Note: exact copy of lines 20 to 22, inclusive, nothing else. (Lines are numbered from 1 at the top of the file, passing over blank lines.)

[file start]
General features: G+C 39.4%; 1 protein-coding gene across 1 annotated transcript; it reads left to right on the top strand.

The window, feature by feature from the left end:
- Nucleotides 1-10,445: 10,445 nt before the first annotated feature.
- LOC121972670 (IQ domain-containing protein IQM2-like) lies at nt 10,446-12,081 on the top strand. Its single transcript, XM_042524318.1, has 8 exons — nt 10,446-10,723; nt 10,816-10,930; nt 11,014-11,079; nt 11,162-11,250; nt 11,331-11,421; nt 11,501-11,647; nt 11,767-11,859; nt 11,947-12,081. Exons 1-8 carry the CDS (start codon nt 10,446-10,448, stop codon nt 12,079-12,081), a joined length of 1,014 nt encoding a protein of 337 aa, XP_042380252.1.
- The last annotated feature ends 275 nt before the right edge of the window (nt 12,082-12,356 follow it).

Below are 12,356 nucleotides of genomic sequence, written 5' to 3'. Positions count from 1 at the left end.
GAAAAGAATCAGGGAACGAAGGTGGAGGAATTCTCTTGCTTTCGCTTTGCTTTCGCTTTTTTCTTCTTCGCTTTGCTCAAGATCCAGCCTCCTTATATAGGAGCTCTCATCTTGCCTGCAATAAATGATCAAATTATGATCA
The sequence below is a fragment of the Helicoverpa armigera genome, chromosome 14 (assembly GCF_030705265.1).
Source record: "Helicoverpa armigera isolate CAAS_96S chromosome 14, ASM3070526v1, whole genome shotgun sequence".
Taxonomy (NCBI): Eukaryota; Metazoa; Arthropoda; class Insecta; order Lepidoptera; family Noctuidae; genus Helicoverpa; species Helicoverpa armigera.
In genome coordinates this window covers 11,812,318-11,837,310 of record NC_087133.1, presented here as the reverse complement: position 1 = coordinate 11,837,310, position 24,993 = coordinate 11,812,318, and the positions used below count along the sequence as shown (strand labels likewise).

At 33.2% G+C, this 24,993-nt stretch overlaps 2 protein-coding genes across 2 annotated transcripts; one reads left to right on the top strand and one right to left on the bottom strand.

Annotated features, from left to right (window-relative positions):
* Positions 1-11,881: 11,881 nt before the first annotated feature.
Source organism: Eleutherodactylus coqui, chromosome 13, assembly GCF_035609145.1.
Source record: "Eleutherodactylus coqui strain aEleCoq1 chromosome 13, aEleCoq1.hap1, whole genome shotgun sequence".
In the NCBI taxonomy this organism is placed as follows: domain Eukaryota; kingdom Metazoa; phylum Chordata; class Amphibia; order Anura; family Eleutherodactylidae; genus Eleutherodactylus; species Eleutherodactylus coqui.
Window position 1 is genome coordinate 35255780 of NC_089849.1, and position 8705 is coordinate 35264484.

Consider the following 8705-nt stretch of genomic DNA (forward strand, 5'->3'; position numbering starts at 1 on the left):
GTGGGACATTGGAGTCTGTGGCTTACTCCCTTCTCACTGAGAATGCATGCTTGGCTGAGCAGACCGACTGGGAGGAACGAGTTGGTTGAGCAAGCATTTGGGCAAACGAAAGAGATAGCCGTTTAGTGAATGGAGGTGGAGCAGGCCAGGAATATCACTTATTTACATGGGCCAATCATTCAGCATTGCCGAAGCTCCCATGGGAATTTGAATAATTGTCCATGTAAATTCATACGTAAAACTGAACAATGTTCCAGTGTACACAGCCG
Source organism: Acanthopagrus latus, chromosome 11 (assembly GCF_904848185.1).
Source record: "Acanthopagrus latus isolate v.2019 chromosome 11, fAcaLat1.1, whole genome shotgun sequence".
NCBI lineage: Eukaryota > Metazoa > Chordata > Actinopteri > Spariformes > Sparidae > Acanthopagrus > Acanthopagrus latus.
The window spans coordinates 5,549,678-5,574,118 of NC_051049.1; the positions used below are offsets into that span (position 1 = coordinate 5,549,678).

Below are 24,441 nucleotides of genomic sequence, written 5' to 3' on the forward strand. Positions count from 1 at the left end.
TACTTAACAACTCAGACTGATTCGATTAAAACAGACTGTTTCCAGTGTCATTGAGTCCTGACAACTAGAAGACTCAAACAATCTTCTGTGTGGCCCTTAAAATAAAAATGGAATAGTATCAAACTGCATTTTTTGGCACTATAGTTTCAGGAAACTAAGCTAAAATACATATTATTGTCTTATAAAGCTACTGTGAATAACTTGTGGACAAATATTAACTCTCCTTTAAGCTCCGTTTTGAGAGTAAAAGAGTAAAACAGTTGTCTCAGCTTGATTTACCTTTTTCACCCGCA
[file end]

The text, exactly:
GTGGGACATTGGAGTCTGTGGCTTACTCCCTTCTCACTGAGAATGCATGCTTGGCTGAGCAGACCGACTGGGAGGAACGAGTTGGTTGAGCAAGCATTTGGGCAAACGAAAGAGATAGCCGTTTAGTGAATGGAGGTGGAGCAGGCCAGGAATATCACTTATTTACATGGGCCAATCATTCAGCATTGCCGAAGCTCCCATGGGAATTTGAATAATTGTCCATGTAAATTCATACGTAAAACTGAACAATGTTCCAGTGTACACAGCCG
Source organism: Acanthopagrus latus, chromosome 11 (assembly GCF_904848185.1).
Source record: "Acanthopagrus latus isolate v.2019 chromosome 11, fAcaLat1.1, whole genome shotgun sequence".